"When I was at NASA we gave the pilots a planned nap in the cockpit," says Rosekind, who is a board member of the National Sleep Foundation. "While two pilots flew the plane, the third would have 40 minutes to nap. We found they would sleep for 26 minutes, which boosted their performance by 34% and their alertness by 54%." - Mark Rosekind, PhD. SourcePower naps are a great way to give yourself a shot of physical and mental energy in the middle of your day. Even when you get a good night’s sleep, sometimes your body just needs a rest in the middle of the day.
The beauty of power naps is they do not have to be long, they can be done on your break at work or during your lunch hour, and they usually leave you feeling energized. Adding this one small change to your workday could boost your afternoon productivity, or give you that extra motivation to make it through your son’s baseball practice with enthusiasm.
Do not use a nap as a way to make up for a sleep deficit. Your body needs to be in deep REM sleep for a minimum amount of time so it can repair and rejuvenate itself. Rather, supplement your regular sleep schedule with a short, mid-day power nap that gives you a quick and easy shot of energy.
Here are the points to remember:
- Short Naps are Best: If you have tried afternoon napping in the past only to find it leaves you feeling groggy, try sleeping for less than a half-hour. Twenty to thirty minutes is the ideal length for a power nap because your body does not have the chance to fall into any kind of deep sleep. This will allow you to wake up feeling energized rather than fuzzy. It is also short enough so that it will not interfere with your nightly sleep schedule. Do not take a nap that is going to prevent you from going to bed at night.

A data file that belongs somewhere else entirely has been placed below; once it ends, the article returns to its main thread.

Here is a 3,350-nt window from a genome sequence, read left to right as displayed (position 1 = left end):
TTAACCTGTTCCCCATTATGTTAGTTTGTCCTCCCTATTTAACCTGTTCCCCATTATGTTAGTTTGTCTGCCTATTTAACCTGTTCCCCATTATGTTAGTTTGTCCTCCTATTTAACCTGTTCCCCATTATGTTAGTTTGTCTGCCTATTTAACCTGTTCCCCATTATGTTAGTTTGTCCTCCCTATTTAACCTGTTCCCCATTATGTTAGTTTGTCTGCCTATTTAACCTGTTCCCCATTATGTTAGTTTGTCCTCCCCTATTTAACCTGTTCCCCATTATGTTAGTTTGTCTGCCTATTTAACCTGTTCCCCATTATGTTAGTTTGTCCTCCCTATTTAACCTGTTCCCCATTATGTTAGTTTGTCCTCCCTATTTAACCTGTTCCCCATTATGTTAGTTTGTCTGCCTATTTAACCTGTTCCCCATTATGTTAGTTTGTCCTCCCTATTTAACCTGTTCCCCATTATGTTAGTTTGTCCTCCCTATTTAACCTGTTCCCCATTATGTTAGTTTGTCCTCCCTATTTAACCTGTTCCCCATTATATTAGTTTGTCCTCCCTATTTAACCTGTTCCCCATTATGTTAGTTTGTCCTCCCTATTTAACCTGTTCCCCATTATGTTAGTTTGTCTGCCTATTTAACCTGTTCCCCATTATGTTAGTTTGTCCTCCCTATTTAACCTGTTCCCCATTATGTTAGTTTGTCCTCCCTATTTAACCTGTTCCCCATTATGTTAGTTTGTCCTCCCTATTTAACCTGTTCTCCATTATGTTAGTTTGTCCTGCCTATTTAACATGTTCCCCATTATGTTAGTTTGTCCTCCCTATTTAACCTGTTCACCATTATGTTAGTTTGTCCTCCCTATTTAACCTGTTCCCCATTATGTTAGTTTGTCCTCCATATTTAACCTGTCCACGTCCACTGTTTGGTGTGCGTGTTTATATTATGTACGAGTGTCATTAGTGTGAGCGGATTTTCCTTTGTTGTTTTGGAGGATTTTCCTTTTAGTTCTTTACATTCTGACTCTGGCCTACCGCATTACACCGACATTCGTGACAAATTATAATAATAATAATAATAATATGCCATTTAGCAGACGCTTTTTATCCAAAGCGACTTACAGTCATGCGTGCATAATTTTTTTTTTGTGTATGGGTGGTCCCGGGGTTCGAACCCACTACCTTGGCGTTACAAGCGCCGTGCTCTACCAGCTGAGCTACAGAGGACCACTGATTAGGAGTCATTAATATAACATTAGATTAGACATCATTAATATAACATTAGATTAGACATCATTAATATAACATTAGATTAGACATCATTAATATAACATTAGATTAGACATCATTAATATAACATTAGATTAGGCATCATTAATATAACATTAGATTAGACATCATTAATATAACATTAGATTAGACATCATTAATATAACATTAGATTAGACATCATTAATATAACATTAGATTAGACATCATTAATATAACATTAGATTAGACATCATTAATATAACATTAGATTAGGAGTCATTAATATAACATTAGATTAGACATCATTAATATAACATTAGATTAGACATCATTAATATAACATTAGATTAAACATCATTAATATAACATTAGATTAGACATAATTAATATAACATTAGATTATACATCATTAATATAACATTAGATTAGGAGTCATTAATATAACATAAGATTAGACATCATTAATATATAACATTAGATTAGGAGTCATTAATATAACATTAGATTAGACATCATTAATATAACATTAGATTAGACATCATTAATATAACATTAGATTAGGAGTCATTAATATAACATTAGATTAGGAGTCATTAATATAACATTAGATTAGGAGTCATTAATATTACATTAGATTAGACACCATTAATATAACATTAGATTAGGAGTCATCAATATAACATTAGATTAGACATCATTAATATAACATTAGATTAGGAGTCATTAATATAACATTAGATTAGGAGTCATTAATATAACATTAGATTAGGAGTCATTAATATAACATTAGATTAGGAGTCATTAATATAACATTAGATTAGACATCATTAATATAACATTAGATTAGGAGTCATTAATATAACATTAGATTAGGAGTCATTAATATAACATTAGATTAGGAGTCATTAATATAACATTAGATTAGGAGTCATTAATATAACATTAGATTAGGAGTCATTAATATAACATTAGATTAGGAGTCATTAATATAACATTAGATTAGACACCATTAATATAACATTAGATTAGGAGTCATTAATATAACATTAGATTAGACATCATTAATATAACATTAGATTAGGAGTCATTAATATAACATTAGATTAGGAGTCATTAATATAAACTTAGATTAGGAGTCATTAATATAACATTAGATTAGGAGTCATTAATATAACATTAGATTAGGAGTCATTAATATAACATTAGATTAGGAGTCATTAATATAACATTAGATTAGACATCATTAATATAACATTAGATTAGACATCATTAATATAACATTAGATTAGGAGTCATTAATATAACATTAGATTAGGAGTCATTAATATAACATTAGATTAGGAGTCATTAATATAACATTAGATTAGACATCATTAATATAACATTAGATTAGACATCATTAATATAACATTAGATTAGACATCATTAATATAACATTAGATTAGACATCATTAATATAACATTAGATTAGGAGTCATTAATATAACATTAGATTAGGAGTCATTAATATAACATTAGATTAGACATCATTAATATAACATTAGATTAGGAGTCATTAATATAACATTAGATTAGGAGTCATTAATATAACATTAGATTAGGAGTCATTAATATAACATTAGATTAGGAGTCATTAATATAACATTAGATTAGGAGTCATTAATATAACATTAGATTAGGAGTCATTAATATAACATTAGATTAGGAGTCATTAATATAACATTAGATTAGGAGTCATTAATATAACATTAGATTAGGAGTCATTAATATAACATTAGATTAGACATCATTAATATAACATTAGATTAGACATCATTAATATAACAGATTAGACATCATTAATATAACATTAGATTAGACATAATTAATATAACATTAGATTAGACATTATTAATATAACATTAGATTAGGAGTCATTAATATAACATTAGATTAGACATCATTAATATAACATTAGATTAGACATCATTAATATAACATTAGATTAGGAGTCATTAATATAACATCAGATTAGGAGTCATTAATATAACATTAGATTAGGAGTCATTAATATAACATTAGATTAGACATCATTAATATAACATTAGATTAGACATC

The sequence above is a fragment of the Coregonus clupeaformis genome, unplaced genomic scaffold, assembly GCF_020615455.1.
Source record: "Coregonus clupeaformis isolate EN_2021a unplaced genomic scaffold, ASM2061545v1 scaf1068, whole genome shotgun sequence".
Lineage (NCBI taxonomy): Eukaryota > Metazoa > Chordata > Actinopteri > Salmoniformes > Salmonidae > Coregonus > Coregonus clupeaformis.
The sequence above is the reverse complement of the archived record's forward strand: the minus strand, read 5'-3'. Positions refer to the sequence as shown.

If you need an instant pick me up, try closing your eyes for just five minutes. Even a couple of minutes of rest can give you increased energy and clear your mind.
- Make it a Habit: Working in a nap as part of your normal daily routine will allow your body to expect it and incorporate it into its natural rhythms. In fact, try scheduling it into your calendar or using half of your lunch break. By keeping it regular, you will find it easier to doze off quickly and easy to wake up again.
- Get Comfortable: Some people are lucky enough to be able to fall asleep anywhere, anytime. All they have to do is stop moving for just a few minutes and bam – they are out. Unfortunately it is not that easy for all of us. If you work at home and want to try napping, get comfortable in a familiar location. Go lay in bed or on your couch.
Others are able to fall asleep in the car (but do not sleep in a hot car with the windows rolled up – find a safe place to stop and crack your windows), or even behind the desk. While this isn't ideal for cubicle workers, If you have an executive’s style chair, many times you can kick your feet up, lean your head back, and close your eyes. If you are nervous about people pulling pranks on you, find an empty conference room or a vacant office with a door you can lock.
If, after several attempts, you are not able to pull it off, try a quick meditation break instead. It's not sleeping, but it sure is a great way to restart your afternoon.
If you are not used to napping, you may wake up feeling groggy. Go into the restroom and splash some cool water on your face, or run your wrists under the tap. Your blood vessels are very close to the skin in your wrists, which is why tap water running over the wrists can help raise or lower body temperature. Holding them under the cool water for a couple of minutes should help clear out the cobwebs. Supplement this with some foods that will naturally boost your energy.
Once you wake up from your nap, do something physical as well. Even if you go for a short stroll around the office, the act of moving will clear your mind and get you back into the right frame of mind to work.